A Study of the Behavior of Synchronization Methods in Commonly Used Languages and Systems
Paper in proceedings, 2013
Synchronization is a central issue in concurrency and plays an important role in the behavior and performance of modern programmes. Programming languages and hardware designers are trying to provide synchronization constructs and primitives that can handle concurrency and synchronization issues efficiently. Programmers have to find a way to select the most appropriate constructs and primitives in order to gain the desired behavior and performance under concurrency. Several parameters and factors affect the choice,
through complex interactions among (i) the language and the language constructs that it
supports, (ii) the system architecture, (iii) possible run-time environments,
virtual machine options and memory management support and
We present a systematic study of
strategies, focusing on concurrent data structures.
We have chosen concurrent data structures with different number of contention spots.
We consider both coarse-grain and fine-grain locking strategies, as well as lock-free methods.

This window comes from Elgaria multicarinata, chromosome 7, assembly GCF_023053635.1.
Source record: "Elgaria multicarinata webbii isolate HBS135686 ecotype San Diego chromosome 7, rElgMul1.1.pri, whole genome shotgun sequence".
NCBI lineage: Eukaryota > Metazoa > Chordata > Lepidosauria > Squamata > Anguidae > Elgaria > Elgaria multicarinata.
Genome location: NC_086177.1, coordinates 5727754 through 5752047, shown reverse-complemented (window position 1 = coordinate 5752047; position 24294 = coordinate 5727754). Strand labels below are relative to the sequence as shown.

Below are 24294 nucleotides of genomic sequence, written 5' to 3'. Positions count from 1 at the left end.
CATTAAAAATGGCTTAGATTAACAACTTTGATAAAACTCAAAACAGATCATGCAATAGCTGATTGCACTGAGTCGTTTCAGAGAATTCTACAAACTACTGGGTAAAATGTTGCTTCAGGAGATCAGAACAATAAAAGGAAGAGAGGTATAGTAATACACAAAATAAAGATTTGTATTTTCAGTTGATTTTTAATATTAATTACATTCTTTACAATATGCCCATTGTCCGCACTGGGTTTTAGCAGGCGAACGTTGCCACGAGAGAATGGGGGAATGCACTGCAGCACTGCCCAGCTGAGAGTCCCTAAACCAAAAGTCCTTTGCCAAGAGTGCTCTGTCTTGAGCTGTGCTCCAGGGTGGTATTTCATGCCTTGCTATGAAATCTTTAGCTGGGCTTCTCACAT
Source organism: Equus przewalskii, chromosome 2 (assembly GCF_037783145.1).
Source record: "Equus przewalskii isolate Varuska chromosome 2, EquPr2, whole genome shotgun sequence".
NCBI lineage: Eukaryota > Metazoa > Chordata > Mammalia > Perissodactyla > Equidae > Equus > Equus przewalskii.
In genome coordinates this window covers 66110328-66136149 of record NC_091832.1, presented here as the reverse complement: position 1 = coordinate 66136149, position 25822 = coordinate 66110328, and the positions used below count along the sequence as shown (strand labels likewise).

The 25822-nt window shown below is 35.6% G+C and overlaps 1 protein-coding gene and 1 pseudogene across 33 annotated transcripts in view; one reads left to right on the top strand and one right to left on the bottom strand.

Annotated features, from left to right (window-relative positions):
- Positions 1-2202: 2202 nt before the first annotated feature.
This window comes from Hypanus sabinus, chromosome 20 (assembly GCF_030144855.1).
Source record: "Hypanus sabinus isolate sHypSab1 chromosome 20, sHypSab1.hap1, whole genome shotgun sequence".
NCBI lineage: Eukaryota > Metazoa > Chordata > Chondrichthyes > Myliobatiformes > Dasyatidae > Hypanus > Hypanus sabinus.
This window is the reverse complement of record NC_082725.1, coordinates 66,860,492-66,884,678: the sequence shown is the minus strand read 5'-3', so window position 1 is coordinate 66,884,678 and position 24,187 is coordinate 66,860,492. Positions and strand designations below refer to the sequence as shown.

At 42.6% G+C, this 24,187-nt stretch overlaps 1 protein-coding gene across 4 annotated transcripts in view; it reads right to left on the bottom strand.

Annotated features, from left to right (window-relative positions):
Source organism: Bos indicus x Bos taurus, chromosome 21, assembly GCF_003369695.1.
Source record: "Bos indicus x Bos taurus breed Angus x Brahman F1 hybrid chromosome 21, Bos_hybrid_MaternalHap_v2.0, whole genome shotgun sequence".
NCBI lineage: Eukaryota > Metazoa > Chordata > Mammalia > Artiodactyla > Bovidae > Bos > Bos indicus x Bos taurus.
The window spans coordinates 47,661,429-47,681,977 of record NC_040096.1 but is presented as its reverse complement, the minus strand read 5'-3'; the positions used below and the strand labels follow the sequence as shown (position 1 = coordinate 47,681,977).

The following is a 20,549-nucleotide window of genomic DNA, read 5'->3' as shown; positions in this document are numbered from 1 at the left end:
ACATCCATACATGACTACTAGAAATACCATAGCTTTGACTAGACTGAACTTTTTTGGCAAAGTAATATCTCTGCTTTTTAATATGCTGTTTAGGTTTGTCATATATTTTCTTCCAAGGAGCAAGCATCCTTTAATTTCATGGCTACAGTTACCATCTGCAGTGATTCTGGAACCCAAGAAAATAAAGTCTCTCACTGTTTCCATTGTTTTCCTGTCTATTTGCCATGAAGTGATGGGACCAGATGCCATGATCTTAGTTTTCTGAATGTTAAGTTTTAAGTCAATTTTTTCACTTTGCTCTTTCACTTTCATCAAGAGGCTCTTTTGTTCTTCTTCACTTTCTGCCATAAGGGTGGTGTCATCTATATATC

We have investigated synchronization-aware implementations in C++, C# (.NET and Mono) and Java.
Considering the machine architectures, we have studied the behavior of the
implementations on both Intel's Nehalem and AMD's Bulldozer.
The properties that we study are throughput and fairness under different workloads and multiprogramming execution environments.
For NUMA architectures fairness is becoming as important as the typically considered throughput property.
To the best of our knowledge this is the first systematic and comprehensive study of synchronization-aware implementations.
This paper takes steps towards capturing a number of guiding
principles and concerns for the selection of the programming environment
and synchronization methods in connection to the application and the system characteristics.